Teacher should learn and develop in an area which he or she is aligned with, and directly related to, consistent with the academic goals of the school or local educational agency. Moreover he or she should be able to adapt new practices to the needs of every student. I believe, the first step for every teacher is to attempt to build good relationships with students. Moreover, it is important to have good interrelationships with colleagues and administrators. Being able to establish respectful and caring relationships with colleagues can enrich the work experience.
This dynamic approach, which is termed resilience, seems promising. As Mansfield, Beltman, Price and McConney (2012) suggest, promoting resilience gives the opportunity to identify more effective interventions to address teacher challenges and promote ‘quality retention’ (Gu and Day, 2007). According to Hong (2012), this focus on resilience can also help to understand teachers’ job satisfaction and motivation (Kitching, Morgan, and O’Leary, 2009), and teacher effectiveness (Gu and Day, 2007). Research on teacher resilience is also in line with positive psychology because it is focusing on teachers’ wellbeing and psychological health (Théorêt, 2011). According to Patterson, Collins and Abbott (2004), resilient teachers consider their professional development as a priority.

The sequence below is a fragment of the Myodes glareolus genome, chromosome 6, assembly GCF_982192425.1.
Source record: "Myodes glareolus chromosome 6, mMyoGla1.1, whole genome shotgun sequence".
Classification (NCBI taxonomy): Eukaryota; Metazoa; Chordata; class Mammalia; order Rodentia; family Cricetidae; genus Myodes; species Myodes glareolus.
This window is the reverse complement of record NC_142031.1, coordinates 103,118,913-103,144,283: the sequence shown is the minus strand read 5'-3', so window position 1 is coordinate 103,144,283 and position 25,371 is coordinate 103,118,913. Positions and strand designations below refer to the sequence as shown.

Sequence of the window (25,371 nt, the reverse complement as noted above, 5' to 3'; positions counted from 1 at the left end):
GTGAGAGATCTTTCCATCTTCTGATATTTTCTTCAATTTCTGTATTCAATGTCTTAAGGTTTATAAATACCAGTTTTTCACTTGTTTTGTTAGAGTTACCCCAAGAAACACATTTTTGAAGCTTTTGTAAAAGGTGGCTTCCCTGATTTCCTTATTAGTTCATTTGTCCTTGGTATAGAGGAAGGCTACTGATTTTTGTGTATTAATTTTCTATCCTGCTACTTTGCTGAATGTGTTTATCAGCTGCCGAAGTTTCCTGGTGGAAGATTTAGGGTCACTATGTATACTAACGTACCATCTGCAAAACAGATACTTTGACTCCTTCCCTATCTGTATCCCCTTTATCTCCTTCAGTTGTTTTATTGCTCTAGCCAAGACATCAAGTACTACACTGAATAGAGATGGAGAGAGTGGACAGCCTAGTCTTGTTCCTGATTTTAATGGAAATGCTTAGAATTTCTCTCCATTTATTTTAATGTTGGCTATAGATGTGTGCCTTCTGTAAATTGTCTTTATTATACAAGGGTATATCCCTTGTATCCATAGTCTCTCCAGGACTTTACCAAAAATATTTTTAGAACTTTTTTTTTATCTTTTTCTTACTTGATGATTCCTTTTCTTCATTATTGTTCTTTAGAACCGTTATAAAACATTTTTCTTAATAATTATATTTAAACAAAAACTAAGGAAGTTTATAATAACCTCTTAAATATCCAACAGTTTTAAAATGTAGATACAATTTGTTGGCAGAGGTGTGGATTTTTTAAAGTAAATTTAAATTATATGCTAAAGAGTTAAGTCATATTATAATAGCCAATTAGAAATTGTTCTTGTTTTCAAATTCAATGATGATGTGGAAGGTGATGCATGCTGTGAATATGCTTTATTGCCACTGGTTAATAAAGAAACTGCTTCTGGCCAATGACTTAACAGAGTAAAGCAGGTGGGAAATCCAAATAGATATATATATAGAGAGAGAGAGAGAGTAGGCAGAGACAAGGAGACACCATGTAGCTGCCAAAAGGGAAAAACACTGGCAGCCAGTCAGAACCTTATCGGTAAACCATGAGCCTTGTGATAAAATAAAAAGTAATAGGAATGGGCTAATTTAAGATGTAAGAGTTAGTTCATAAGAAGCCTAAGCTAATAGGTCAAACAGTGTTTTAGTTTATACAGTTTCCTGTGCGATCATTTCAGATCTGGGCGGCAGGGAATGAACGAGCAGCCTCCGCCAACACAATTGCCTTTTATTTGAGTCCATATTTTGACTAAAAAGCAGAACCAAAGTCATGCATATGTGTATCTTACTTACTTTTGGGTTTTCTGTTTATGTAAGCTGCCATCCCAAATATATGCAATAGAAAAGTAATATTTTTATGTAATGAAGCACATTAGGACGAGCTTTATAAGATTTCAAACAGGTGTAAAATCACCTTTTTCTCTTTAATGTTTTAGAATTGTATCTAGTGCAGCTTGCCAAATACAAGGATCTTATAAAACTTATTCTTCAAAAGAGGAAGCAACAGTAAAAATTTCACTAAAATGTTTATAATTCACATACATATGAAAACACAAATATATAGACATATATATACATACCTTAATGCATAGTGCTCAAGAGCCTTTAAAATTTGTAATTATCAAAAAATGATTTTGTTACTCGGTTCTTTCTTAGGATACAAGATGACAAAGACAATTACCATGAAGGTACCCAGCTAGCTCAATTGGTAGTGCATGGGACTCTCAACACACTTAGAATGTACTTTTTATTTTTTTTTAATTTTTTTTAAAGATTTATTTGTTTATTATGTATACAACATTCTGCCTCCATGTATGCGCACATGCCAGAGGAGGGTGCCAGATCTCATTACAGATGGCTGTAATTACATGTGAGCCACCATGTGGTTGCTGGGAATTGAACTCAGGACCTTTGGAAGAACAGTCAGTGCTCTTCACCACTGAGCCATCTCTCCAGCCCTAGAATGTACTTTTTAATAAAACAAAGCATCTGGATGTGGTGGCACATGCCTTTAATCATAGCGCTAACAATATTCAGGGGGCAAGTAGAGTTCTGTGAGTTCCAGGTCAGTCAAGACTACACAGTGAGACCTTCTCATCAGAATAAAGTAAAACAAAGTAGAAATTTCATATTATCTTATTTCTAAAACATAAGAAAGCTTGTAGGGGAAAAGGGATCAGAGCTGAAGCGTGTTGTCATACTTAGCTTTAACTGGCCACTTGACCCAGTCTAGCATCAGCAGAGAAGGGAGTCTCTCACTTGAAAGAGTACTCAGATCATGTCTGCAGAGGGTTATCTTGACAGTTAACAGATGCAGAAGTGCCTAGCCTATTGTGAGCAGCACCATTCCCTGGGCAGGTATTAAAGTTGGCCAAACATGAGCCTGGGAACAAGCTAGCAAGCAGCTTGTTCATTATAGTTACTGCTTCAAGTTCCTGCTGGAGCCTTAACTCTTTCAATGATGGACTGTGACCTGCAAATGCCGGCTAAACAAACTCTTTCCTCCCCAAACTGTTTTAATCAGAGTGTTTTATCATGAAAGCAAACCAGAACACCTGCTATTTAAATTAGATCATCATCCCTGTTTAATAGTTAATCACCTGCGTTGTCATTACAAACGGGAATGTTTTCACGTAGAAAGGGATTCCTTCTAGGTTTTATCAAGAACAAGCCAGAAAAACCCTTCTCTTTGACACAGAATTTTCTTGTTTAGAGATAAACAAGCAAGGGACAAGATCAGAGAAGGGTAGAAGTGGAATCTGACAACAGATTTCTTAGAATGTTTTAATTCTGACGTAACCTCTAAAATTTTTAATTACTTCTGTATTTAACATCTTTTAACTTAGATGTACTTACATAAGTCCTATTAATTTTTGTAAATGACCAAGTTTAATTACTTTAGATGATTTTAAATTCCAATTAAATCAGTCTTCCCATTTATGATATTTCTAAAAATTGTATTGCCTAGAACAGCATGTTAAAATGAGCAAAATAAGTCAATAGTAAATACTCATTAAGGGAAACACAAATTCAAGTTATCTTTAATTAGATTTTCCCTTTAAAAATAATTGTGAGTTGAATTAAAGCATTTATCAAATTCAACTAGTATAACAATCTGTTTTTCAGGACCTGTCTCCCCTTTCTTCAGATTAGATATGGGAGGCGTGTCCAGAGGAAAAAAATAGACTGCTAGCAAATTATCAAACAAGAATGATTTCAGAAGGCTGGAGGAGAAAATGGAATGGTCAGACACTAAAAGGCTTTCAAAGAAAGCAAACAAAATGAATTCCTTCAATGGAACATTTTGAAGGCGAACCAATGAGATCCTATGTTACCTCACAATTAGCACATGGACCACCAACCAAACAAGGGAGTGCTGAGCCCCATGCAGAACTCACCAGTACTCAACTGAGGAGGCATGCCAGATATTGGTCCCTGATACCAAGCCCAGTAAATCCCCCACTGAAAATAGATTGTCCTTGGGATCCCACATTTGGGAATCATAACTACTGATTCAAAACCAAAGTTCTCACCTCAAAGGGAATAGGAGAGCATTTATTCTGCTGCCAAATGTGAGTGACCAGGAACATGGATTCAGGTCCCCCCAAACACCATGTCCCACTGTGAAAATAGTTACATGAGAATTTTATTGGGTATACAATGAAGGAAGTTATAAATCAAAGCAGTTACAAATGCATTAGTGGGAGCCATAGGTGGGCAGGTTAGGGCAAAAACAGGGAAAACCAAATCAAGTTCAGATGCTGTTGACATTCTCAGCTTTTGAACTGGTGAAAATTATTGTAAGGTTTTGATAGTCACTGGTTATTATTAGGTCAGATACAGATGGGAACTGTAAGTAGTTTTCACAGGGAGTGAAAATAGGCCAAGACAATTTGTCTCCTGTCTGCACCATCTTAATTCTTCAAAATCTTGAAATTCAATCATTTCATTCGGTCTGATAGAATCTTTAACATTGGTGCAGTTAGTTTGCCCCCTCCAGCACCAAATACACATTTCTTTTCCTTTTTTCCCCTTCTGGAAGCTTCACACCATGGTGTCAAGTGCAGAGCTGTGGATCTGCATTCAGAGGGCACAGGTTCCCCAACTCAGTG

The first step to building a solid collaboration would be to provide teachers and teacher-librarians with appropriate professional development that empower them to create a solid understanding of the process and help them build a more productive professional relationship. Additionally, it is important to take into consideration the willingness of both educators to participate in this program. In this case, a clear understanding of the teacher-librarian’s role from all staff would be most beneficial. The teacher-librarian’s leadership, interpersonal abilities, and social skills would be an important factor to consider along with both educators’ teaching